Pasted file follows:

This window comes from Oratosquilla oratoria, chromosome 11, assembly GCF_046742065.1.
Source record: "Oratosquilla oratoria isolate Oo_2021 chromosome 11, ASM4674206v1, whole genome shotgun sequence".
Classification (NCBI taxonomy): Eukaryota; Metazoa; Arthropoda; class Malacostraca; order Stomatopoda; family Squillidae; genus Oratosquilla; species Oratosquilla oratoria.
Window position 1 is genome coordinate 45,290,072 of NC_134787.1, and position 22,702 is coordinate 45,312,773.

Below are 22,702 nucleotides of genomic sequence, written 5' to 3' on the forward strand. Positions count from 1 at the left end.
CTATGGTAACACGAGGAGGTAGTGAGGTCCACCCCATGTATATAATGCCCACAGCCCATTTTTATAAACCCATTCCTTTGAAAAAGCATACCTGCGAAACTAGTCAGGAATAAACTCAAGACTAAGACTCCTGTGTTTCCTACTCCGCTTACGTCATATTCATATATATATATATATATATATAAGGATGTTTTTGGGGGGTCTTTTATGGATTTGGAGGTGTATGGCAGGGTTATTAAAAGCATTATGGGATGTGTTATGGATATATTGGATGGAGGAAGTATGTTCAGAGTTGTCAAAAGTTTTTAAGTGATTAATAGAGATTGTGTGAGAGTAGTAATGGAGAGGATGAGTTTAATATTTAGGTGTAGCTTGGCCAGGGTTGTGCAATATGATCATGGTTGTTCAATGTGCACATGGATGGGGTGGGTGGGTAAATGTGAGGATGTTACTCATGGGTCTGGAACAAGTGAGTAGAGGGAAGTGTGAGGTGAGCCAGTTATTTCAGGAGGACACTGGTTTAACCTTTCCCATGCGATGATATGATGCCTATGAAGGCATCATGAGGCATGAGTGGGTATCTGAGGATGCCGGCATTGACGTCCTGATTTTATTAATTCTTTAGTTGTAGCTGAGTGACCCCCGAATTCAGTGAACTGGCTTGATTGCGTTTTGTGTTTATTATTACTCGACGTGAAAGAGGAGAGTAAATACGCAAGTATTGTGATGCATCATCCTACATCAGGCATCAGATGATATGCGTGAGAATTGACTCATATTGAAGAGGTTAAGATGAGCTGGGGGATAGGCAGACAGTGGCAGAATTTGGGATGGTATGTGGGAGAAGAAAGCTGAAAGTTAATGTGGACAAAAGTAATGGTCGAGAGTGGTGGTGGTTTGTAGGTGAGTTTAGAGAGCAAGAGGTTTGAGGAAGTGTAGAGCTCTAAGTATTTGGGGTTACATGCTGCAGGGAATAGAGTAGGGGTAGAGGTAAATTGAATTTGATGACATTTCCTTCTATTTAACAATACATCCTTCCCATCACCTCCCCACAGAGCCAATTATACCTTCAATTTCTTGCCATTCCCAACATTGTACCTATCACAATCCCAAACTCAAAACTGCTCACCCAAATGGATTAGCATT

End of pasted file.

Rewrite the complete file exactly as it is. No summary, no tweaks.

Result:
This window comes from Oratosquilla oratoria, chromosome 11, assembly GCF_046742065.1.
Source record: "Oratosquilla oratoria isolate Oo_2021 chromosome 11, ASM4674206v1, whole genome shotgun sequence".
Classification (NCBI taxonomy): Eukaryota; Metazoa; Arthropoda; class Malacostraca; order Stomatopoda; family Squillidae; genus Oratosquilla; species Oratosquilla oratoria.
Window position 1 is genome coordinate 45,290,072 of NC_134787.1, and position 22,702 is coordinate 45,312,773.

Below are 22,702 nucleotides of genomic sequence, written 5' to 3' on the forward strand. Positions count from 1 at the left end.
CTATGGTAACACGAGGAGGTAGTGAGGTCCACCCCATGTATATAATGCCCACAGCCCATTTTTATAAACCCATTCCTTTGAAAAAGCATACCTGCGAAACTAGTCAGGAATAAACTCAAGACTAAGACTCCTGTGTTTCCTACTCCGCTTACGTCATATTCATATATATATATATATATATATAAGGATGTTTTTGGGGGGTCTTTTATGGATTTGGAGGTGTATGGCAGGGTTATTAAAAGCATTATGGGATGTGTTATGGATATATTGGATGGAGGAAGTATGTTCAGAGTTGTCAAAAGTTTTTAAGTGATTAATAGAGATTGTGTGAGAGTAGTAATGGAGAGGATGAGTTTAATATTTAGGTGTAGCTTGGCCAGGGTTGTGCAATATGATCATGGTTGTTCAATGTGCACATGGATGGGGTGGGTGGGTAAATGTGAGGATGTTACTCATGGGTCTGGAACAAGTGAGTAGAGGGAAGTGTGAGGTGAGCCAGTTATTTCAGGAGGACACTGGTTTAACCTTTCCCATGCGATGATATGATGCCTATGAAGGCATCATGAGGCATGAGTGGGTATCTGAGGATGCCGGCATTGACGTCCTGATTTTATTAATTCTTTAGTTGTAGCTGAGTGACCCCCGAATTCAGTGAACTGGCTTGATTGCGTTTTGTGTTTATTATTACTCGACGTGAAAGAGGAGAGTAAATACGCAAGTATTGTGATGCATCATCCTACATCAGGCATCAGATGATATGCGTGAGAATTGACTCATATTGAAGAGGTTAAGATGAGCTGGGGGATAGGCAGACAGTGGCAGAATTTGGGATGGTATGTGGGAGAAGAAAGCTGAAAGTTAATGTGGACAAAAGTAATGGTCGAGAGTGGTGGTGGTTTGTAGGTGAGTTTAGAGAGCAAGAGGTTTGAGGAAGTGTAGAGCTCTAAGTATTTGGGGTTACATGCTGCAGGGAATAGAGTAGGGGTAGAGGTAAATTGAATTTGATGACATTTCCTTCTATTTAACAATACATCCTTCCCATCACCTCCCCACAGAGCCAATTATACCTTCAATTTCTTGCCATTCCCAACATTGTACCTATCACAATCCCAAACTCAAAACTGCTCACCCAAATGGATTAGCATT